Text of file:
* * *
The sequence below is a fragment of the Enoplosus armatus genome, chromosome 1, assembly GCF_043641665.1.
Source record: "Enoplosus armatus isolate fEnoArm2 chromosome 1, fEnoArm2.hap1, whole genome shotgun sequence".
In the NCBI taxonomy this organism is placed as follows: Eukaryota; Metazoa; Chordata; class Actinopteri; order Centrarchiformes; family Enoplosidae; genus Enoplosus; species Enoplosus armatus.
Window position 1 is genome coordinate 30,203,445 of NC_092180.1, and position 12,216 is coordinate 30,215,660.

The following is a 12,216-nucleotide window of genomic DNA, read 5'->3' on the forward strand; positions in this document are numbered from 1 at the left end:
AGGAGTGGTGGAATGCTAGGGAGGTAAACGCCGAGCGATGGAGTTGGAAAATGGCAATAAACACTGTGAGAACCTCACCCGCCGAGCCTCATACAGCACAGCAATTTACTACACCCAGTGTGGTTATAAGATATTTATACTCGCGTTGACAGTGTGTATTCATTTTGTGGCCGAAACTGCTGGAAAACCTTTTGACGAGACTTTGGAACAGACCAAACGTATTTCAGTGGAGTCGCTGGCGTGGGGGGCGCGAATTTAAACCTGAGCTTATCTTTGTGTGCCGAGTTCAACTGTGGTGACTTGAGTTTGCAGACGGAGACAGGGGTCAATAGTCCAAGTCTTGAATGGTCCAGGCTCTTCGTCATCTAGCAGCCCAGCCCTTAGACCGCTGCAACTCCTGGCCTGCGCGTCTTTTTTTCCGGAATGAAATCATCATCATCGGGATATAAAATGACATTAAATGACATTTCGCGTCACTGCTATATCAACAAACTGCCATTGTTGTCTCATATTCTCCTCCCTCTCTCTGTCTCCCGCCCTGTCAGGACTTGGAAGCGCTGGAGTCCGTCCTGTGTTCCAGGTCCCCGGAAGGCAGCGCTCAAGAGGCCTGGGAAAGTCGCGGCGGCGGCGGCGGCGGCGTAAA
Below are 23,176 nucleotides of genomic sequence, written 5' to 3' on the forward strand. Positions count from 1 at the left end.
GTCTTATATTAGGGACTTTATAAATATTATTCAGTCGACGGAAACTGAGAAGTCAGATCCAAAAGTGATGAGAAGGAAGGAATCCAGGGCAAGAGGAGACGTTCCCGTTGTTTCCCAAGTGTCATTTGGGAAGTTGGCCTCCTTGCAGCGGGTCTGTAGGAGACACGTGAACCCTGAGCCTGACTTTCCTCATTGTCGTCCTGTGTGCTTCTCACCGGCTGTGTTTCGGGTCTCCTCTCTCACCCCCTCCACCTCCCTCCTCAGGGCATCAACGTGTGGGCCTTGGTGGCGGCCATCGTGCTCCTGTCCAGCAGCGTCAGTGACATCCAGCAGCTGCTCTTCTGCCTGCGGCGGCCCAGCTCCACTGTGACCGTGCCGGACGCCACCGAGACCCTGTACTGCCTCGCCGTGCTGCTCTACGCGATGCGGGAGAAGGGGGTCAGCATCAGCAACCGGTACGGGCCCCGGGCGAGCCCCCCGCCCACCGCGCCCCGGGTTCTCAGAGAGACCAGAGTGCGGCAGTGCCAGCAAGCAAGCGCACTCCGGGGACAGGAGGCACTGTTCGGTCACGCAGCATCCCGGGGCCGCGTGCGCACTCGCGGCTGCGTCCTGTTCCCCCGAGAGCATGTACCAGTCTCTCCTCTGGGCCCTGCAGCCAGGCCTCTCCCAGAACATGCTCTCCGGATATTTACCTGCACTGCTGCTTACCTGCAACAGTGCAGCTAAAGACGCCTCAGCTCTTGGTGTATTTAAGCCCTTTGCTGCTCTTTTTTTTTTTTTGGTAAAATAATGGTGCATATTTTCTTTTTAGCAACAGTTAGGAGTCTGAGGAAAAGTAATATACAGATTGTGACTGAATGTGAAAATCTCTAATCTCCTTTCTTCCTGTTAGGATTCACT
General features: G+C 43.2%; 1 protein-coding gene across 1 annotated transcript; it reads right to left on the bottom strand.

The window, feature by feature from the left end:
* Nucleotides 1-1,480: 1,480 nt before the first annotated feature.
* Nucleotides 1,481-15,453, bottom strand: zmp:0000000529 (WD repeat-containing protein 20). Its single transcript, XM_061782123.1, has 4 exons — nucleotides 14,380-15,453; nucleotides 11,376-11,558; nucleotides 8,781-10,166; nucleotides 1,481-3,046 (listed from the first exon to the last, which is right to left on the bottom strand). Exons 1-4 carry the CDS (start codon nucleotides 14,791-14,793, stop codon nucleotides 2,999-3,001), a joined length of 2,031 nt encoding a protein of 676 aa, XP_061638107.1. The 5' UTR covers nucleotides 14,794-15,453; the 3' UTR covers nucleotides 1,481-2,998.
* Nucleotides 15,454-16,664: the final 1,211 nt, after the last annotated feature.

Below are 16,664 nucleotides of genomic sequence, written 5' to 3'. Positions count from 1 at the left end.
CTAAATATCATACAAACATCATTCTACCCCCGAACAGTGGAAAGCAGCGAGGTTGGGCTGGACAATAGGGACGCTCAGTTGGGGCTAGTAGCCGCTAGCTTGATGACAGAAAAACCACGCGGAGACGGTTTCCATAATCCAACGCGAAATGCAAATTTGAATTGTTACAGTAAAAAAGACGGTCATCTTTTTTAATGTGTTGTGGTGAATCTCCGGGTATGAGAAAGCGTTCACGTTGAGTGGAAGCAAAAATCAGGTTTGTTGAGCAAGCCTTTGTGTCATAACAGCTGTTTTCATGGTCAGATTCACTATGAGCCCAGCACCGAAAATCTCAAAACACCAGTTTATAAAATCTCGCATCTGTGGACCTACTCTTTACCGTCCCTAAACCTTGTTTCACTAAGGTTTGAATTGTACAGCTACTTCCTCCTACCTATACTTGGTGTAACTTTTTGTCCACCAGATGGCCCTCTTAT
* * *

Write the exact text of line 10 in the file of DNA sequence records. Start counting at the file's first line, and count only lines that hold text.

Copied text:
The window, feature by feature from the left end: